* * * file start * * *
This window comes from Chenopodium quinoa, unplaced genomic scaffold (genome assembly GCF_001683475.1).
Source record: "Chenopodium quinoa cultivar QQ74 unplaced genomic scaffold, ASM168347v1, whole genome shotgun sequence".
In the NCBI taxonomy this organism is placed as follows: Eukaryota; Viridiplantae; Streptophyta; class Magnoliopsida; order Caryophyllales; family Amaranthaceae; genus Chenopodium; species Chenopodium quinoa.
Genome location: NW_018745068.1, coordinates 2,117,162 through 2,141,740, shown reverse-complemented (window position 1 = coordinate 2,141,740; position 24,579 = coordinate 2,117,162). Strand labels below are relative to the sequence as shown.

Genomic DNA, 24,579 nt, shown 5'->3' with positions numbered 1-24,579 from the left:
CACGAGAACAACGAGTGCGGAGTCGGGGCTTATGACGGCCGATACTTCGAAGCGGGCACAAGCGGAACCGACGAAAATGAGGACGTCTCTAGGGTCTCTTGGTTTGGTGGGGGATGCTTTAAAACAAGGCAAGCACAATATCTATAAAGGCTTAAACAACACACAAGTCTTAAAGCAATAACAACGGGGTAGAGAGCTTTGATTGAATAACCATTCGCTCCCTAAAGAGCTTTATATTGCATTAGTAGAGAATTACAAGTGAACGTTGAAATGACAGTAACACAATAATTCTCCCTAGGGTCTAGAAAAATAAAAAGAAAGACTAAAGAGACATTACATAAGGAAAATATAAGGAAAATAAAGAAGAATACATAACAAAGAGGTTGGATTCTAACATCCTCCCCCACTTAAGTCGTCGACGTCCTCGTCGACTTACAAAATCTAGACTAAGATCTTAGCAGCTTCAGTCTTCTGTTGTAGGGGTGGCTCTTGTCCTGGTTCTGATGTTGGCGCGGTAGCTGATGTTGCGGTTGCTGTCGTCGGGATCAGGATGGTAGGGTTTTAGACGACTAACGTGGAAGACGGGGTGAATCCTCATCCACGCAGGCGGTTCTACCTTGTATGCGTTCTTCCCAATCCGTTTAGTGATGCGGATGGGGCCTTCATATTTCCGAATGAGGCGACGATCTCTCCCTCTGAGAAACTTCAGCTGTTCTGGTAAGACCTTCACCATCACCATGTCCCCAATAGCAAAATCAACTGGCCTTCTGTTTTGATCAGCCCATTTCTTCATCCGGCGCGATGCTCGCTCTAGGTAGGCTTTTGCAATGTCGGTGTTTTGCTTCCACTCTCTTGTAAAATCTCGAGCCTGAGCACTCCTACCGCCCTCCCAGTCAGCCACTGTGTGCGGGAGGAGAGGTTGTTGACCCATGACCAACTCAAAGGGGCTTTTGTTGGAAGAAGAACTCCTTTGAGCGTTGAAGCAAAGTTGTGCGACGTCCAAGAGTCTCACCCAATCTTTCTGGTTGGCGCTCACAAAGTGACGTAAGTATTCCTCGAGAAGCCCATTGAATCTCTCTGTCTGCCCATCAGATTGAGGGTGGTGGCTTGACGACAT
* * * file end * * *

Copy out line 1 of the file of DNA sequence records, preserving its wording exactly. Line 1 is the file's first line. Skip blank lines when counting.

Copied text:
This window comes from Chenopodium quinoa, unplaced genomic scaffold (genome assembly GCF_001683475.1).